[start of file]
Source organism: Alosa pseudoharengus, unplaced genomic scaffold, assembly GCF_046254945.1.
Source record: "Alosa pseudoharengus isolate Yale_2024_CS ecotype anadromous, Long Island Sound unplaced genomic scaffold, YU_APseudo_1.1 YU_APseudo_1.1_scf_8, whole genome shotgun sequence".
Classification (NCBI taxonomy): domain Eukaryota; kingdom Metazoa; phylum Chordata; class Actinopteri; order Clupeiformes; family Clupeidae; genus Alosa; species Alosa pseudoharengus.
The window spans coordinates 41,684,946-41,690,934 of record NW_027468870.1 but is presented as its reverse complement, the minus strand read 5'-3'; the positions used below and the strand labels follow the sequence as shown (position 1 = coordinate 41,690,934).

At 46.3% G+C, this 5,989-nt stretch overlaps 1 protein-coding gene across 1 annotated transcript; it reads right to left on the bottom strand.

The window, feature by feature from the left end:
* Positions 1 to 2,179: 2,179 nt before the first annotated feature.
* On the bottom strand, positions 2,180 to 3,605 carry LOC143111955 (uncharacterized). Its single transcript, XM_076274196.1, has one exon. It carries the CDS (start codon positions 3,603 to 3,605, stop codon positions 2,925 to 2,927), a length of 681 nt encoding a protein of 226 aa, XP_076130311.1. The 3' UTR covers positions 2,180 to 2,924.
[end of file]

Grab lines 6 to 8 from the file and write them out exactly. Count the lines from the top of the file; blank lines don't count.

The window, feature by feature from the left end:
* Positions 1 to 2,179: 2,179 nt before the first annotated feature.
* On the bottom strand, positions 2,180 to 3,605 carry LOC143111955 (uncharacterized). Its single transcript, XM_076274196.1, has one exon. It carries the CDS (start codon positions 3,603 to 3,605, stop codon positions 2,925 to 2,927), a length of 681 nt encoding a protein of 226 aa, XP_076130311.1. The 3' UTR covers positions 2,180 to 2,924.